As a National Defensive Player of the Year candidate, Douglas has led his young Florida State squad to national prominence and the Seminoles are just getting started.  With six freshmen on the roster, the team is poised for continued success as Alabi has developed into one of the premier centers in the league and currently leads the ACC in blocks per game (2.1).  Known for his premier defensive coaching, Leonard Hamilton has made the Seminoles into the number one defense in the ACC—giving up a conference-low 65 points per game and allowing only 38.6% shooting from the field. 

Stop and think about what the Seminoles have accomplished thus far.  Those are some impressive numbers considering the depth of talent in the ACC and the offensive capability of teams like North Carolina, Wake Forest, and Duke.  Now, Florida State is among those elite teams and the Tucker Center has become a feared place to play in the league. 

And if that weren’t enough, Sue Semrau’s squad is enjoying their best season in school history and claimed a share of the regular season ACC title—the first honor in her 12-year coaching career in Tallahassee.  The number 12 Seminoles received their highest NCAA tournament bid in school history as they were selected as a three seed to play in the Duluth, Ga. regional. 

Just look at the determination of the players and coaching staff—there is something special happening with the Florida State women’s basketball team. 

This season, the Seminoles have truly developed home-court advantage by defeating three top-10 teams at home when they knocked off number three Texas A&M, number three Duke, and number seven North Carolina here in Tallahassee.  The game against the Tar Heels on February 13 saw the largest crowd in Seminole Women’s Basketball history with more than 6,300 people in attendance.  But that number was raised with 6,400 people showing up to the Tucker Center to see Florida State take on Virginia on senior day.  Yet it is their road resume that is most impressive.  The Seminoles are undefeated on the road (10-0) in ACC play.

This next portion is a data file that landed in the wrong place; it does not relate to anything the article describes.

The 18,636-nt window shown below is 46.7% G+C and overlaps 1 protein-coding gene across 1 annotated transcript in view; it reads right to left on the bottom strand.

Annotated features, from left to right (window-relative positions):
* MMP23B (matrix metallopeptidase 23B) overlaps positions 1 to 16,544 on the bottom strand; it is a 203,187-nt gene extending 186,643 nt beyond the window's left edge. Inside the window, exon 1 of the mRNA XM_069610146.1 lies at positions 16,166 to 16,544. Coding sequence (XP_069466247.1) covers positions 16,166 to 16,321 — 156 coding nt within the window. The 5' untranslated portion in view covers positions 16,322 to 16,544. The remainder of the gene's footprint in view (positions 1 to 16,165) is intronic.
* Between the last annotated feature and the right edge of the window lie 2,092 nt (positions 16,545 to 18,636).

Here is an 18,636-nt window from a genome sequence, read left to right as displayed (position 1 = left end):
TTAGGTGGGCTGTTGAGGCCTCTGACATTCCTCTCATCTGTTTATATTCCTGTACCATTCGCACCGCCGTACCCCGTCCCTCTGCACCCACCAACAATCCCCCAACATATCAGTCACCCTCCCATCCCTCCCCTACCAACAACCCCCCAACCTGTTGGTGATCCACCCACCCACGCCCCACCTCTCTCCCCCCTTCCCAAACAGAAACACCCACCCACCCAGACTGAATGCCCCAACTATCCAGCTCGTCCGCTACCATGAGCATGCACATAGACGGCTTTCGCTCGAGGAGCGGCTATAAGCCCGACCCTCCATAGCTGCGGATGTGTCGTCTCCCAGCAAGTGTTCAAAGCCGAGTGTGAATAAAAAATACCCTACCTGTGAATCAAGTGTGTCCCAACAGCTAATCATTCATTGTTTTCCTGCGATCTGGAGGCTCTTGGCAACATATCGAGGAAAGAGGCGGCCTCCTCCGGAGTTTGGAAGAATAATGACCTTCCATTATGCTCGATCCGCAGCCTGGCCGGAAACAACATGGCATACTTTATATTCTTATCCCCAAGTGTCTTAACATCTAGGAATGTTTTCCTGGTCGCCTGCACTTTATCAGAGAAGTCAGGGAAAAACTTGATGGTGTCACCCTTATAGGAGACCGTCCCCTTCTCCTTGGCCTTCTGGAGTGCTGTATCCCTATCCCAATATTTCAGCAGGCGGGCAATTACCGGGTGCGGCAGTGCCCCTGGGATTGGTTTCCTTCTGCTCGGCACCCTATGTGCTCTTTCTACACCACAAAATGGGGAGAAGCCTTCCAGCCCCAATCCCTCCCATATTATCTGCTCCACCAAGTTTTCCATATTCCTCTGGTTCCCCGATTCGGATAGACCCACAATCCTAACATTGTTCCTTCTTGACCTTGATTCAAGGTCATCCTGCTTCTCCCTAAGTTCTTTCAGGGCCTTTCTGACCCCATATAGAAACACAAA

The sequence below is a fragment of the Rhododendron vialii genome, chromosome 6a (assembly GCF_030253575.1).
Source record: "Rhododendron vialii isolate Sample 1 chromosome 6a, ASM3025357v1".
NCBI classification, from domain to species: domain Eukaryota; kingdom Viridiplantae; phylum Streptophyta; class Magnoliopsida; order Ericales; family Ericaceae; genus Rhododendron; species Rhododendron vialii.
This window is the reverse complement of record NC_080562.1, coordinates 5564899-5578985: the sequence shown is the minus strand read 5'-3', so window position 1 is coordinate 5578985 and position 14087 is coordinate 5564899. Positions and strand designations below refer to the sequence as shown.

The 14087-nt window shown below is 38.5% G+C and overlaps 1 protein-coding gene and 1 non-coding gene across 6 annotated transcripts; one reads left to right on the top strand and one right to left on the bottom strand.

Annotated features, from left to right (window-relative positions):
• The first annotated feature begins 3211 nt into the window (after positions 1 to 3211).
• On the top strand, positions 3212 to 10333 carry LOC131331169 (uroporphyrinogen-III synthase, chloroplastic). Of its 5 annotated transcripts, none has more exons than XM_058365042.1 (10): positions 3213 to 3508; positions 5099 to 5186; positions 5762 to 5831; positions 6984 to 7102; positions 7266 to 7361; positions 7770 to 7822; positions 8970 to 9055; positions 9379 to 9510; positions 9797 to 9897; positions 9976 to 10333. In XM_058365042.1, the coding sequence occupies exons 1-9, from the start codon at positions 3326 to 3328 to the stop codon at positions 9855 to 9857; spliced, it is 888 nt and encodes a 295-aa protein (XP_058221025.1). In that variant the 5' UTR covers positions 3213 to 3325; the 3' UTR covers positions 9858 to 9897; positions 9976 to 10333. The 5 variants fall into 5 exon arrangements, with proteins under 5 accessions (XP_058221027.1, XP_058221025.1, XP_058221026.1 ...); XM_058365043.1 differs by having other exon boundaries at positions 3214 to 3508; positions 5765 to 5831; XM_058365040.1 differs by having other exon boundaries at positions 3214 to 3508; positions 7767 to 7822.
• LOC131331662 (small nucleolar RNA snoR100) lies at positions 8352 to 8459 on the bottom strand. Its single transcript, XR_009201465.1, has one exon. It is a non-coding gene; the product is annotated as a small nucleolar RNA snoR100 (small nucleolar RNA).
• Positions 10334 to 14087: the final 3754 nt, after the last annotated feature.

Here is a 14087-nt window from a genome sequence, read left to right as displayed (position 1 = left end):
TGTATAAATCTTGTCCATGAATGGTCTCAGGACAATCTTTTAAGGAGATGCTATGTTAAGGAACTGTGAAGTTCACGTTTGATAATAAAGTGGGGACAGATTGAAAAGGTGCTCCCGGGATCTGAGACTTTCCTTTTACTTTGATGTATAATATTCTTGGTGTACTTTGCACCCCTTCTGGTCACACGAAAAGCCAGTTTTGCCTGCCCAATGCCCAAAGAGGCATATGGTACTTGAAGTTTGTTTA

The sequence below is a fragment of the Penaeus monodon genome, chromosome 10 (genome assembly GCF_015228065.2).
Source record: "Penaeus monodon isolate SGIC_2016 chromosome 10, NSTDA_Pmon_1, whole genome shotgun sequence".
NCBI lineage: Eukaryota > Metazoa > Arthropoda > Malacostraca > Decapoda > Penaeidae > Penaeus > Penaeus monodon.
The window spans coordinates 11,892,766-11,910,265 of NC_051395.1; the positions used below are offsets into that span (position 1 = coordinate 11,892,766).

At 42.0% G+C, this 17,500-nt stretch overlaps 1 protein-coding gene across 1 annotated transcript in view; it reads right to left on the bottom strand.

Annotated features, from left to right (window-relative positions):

Jacinta Monroe showed why she is one of the premier players in the ACC after being named to the all-ACC defensive team and all-ACC second team.  She also broke Brooke Wyckoff’s school record for most blocks in a career—as a junior with one more season left to play. 

Seniors Mara Freshour and Tanae Davis-Cain both reached the 1,000 point club for their Seminole careers in Florida State’s quest for a fifth straight NCAA appearance.  They were both named to the All-ACC third team and the 2009 ACC All-Tournament second team after scoring in double figures in both games against Boston College and Duke.  

Yes, it has certainly been a magical season.  But both coaching staffs and every player would say that a new season has started right now.  While the past has certainly been monumental for both programs, it is time to refocus on the task at hand. 

Boise and Duluth await with bated breath and eager anxiety.